What is the best way to teach young students the basics of coding? Not with a screen, says Kim Smith, SM ’17, but with wooden toys. That’s why she and Yonatan Cohen launched Learning Beautiful to bring screen-free computational toys to young learners.
Smith’s path to Learning Beautiful began at the MIT Media Lab as part of the Social Computing Group. She and fellow researchers were exploring ideas to transform youth education when discussion turned to the Montessori approach, which focuses on tactile learning. Smith was inspired by the method, which was launched more than a century ago, but also had some changes in mind. “I thought about how the critical content we want children to learn may have changed since then,” she says. “A lot of what we need to know now relates to computation and computational thinking.” This realization gave Smith the idea for wooden coding toys that could offer a tangible way to learn computational skills while giving kids a much-needed break from screen time.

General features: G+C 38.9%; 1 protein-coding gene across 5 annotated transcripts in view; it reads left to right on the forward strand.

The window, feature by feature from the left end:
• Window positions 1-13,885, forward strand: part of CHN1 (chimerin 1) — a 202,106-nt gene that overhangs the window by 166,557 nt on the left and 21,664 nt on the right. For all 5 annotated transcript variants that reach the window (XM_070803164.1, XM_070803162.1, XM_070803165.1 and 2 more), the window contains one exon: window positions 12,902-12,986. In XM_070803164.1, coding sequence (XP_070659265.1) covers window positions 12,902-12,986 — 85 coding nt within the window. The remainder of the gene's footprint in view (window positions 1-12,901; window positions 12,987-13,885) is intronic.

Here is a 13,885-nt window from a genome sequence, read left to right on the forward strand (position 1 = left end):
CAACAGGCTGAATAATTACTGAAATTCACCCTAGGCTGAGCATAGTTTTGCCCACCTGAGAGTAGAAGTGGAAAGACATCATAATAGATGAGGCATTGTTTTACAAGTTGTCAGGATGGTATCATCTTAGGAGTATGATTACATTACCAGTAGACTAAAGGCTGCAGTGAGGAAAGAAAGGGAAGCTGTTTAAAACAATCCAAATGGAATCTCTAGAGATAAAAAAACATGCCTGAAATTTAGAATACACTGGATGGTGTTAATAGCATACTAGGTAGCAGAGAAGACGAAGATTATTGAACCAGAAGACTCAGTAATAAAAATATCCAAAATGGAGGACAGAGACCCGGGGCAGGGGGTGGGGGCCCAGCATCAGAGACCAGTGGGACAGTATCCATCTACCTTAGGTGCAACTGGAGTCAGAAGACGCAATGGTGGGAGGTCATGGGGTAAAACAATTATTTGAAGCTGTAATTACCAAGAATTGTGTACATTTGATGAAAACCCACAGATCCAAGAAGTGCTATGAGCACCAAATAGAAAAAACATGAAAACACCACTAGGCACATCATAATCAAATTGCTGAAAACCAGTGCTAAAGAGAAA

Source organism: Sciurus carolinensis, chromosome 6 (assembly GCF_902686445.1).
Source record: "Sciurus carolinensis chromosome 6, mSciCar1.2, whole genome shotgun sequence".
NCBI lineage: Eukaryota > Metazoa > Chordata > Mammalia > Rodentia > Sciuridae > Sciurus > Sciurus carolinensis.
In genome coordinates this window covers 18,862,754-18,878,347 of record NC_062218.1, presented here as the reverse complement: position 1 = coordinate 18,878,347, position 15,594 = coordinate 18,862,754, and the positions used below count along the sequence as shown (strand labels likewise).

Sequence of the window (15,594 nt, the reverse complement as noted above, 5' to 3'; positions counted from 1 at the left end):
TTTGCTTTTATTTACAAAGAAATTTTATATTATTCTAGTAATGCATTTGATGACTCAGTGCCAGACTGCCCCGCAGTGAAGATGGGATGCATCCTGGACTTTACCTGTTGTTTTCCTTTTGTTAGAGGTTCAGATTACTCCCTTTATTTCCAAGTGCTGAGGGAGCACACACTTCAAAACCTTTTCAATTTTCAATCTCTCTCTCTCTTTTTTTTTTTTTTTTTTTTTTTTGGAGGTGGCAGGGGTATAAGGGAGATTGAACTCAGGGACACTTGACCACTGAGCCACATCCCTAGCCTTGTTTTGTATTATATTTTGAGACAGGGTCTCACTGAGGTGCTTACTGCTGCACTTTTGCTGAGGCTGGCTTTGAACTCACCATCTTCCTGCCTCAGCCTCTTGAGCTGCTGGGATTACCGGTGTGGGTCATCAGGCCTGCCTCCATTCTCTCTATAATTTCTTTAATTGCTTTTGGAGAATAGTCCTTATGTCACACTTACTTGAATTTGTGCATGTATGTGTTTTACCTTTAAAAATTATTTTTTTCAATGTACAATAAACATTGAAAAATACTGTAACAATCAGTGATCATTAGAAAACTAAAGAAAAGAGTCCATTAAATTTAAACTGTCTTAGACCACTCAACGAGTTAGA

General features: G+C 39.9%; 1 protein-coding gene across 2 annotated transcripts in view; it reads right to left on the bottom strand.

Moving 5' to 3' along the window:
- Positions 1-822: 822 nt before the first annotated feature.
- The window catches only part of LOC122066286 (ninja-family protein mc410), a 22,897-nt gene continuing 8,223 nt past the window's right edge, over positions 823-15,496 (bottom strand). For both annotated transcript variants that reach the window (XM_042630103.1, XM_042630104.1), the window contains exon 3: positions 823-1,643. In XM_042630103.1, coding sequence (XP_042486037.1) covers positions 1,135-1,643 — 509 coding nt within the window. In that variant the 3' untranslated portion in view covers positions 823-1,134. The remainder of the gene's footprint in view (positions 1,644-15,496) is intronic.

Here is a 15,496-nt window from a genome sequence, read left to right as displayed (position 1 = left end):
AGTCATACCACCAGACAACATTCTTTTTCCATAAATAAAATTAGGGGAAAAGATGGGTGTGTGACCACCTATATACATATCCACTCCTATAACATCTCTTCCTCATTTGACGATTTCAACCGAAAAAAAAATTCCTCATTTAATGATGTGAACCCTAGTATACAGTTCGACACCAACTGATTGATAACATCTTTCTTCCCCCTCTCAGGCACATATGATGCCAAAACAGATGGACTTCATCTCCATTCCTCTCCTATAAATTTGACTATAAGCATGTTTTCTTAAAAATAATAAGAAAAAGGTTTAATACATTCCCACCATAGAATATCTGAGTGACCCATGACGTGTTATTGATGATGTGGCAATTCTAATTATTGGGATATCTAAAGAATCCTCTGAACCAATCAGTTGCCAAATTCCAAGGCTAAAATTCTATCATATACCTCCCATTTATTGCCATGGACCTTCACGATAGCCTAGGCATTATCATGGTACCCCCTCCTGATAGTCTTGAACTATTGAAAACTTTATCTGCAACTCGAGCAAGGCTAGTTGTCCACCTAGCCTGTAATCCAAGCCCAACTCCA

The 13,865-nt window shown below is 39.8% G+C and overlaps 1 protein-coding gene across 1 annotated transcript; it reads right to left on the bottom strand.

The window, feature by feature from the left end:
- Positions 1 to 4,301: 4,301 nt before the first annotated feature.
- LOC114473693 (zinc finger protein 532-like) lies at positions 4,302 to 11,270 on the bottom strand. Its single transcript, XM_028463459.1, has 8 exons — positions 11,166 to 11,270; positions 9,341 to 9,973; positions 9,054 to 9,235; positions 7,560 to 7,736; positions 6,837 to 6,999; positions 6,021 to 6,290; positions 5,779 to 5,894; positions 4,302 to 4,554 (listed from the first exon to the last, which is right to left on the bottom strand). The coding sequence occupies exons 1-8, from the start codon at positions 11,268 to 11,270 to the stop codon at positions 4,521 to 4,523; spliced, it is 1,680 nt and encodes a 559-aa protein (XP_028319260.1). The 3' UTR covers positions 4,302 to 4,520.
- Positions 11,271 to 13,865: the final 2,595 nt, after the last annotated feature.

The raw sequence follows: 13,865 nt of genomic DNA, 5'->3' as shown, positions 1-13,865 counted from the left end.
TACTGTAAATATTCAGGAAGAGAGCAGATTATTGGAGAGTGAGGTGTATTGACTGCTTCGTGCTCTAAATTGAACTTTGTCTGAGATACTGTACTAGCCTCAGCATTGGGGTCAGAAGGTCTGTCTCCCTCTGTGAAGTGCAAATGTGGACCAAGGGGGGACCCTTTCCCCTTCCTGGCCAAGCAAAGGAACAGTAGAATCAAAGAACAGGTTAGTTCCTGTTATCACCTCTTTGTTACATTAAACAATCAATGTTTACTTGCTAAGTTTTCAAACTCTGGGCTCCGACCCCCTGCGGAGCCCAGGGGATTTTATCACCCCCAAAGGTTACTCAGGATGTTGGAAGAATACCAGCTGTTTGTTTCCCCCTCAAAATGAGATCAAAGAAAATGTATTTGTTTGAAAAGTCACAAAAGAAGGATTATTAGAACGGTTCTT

The toys, many of which look like pieces of art, are simple systems that teach the basics of coding. As kids work with wooden binary towers, filling them with balls arranged by place value, they can learn about the binary number system. Or they can play with circular logic gates that represent Boolean logic, an essential part of understanding computer science.
Learning Beautiful currently offers seven different sets of wooden computation toys that are geared toward children but can teach the basics of coding to anyone. “We created a very basic system that takes these large, abstract systems and breaks them down,” Smith explains. Each toy comes with a framework and curriculum that are meant to be interactive so parents and kids can work—and learn—together.
The Learning Beautiful toys have been used in classrooms in Cambridge and at the Chicago Public Library. Thanks to support from MIT’s DesignX accelerator, products are being rolled out for sale. Check the Learning Beautiful website for details: learningbeautiful.com
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